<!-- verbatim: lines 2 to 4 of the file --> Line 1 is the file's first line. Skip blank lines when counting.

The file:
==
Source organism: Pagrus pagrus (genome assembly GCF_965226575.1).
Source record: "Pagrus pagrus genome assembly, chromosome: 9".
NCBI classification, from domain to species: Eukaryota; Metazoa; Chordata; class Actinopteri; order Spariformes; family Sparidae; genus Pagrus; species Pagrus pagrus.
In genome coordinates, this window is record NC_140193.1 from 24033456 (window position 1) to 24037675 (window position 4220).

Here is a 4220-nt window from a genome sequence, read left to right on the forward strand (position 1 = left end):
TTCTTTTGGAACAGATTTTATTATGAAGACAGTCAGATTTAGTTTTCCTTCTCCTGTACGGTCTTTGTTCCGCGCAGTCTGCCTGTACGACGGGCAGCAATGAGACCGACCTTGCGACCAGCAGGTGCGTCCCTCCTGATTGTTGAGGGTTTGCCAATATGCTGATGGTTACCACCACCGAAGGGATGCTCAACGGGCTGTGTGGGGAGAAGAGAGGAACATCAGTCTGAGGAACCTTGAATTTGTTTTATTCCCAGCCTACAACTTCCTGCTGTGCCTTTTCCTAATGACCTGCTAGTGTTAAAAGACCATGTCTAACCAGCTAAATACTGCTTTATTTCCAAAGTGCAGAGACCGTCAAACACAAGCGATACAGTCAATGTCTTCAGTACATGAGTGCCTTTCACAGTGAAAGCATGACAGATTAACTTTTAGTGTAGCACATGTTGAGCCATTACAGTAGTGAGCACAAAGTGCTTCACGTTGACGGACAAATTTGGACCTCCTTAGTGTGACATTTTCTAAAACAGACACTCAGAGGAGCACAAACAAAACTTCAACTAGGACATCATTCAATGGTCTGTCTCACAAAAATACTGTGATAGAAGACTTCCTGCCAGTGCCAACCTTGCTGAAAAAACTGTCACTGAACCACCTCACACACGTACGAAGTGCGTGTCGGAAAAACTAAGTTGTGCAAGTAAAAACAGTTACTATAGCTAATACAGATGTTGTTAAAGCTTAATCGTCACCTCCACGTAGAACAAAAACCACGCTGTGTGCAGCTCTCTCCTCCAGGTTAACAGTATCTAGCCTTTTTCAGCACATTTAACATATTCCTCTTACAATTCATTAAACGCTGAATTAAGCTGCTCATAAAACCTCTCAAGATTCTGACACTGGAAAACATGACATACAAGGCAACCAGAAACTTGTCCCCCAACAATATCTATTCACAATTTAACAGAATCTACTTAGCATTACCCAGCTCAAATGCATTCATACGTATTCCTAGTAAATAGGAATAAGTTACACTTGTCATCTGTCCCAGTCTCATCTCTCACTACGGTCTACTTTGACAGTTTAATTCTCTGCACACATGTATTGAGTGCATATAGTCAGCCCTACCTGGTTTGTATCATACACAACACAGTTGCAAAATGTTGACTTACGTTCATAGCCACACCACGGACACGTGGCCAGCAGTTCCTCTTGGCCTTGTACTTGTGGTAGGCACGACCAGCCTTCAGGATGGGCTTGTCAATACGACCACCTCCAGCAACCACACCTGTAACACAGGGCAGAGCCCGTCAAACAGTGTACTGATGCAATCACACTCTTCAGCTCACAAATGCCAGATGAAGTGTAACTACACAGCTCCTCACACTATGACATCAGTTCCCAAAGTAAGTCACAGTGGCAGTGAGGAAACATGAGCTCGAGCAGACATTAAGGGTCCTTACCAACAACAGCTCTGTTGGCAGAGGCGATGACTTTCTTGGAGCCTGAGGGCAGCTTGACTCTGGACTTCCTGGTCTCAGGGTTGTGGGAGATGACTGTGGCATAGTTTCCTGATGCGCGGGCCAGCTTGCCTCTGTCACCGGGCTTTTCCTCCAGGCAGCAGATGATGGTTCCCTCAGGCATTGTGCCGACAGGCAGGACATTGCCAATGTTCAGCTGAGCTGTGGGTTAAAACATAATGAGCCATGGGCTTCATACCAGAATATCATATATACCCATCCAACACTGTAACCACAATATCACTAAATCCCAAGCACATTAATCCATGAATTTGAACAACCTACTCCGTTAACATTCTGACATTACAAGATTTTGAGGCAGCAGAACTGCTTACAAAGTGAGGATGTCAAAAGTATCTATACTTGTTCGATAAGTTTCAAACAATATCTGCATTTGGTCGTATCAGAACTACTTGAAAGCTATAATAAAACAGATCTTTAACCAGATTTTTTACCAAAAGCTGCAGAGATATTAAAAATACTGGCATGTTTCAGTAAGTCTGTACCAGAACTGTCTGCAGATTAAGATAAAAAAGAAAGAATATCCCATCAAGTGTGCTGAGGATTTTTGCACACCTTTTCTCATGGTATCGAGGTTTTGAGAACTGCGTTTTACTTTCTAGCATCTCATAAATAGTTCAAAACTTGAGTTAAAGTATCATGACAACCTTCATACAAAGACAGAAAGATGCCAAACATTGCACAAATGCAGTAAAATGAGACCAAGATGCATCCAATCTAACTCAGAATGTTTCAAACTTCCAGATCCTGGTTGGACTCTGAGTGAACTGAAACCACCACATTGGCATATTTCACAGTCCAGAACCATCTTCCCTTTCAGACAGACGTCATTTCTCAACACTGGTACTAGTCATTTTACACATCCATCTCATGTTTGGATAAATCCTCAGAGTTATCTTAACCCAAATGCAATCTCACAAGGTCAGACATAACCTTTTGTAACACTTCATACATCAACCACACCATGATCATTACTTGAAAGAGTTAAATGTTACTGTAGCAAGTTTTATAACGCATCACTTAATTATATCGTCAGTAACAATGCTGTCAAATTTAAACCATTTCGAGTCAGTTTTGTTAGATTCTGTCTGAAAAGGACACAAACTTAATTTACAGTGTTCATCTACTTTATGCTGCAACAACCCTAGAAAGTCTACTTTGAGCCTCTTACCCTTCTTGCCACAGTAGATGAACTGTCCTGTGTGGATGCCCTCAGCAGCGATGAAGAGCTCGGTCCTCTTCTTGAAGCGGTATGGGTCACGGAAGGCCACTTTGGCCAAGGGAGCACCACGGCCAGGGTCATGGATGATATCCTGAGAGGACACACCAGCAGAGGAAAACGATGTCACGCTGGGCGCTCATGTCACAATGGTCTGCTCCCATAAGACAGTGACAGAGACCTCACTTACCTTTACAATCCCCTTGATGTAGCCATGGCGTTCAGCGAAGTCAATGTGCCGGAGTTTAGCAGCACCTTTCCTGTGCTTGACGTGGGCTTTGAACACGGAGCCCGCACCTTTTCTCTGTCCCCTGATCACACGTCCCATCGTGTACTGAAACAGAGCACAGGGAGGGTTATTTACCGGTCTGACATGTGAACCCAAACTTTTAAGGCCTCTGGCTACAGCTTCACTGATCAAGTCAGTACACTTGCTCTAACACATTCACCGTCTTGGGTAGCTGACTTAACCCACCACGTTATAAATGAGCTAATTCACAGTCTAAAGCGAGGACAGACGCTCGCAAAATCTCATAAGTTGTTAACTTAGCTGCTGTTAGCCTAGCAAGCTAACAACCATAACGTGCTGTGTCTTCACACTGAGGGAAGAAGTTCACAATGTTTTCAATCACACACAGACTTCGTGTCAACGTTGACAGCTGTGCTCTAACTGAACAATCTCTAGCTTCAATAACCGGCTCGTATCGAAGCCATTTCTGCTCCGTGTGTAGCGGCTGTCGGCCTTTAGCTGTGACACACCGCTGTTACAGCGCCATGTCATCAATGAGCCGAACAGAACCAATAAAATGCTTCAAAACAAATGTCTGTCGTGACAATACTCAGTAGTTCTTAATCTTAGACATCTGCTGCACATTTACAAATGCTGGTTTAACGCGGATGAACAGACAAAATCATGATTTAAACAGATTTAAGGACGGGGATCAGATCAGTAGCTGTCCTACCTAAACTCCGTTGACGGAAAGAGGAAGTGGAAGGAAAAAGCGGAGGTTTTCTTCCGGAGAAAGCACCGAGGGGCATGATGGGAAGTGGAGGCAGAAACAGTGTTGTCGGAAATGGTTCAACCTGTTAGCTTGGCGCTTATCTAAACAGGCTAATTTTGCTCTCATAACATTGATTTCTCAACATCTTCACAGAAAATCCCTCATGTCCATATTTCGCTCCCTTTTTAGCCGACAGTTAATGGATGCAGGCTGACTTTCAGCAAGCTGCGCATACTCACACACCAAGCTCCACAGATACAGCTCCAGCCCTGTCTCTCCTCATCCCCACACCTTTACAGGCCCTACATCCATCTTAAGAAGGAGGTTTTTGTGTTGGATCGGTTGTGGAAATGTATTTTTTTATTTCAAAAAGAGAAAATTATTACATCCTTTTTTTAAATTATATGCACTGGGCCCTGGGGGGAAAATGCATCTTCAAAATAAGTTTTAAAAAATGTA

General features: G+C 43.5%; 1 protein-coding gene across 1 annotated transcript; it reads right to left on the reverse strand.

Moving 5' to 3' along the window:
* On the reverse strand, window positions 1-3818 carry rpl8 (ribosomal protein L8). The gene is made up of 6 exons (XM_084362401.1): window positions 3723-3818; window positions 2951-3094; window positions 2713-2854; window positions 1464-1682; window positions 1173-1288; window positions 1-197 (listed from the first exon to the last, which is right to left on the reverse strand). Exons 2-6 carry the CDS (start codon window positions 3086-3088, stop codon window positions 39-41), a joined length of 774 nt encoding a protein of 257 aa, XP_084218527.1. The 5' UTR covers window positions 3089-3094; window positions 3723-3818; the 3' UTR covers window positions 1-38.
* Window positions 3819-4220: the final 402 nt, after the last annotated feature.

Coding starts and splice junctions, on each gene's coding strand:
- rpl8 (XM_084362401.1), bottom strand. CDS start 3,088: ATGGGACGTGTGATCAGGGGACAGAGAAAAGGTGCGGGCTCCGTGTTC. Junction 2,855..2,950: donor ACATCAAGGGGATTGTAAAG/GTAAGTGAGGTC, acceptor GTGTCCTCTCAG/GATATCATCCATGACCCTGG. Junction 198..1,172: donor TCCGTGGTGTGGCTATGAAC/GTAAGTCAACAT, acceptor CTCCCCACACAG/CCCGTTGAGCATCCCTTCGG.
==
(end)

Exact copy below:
Source record: "Pagrus pagrus genome assembly, chromosome: 9".
NCBI classification, from domain to species: Eukaryota; Metazoa; Chordata; class Actinopteri; order Spariformes; family Sparidae; genus Pagrus; species Pagrus pagrus.
In genome coordinates, this window is record NC_140193.1 from 24033456 (window position 1) to 24037675 (window position 4220).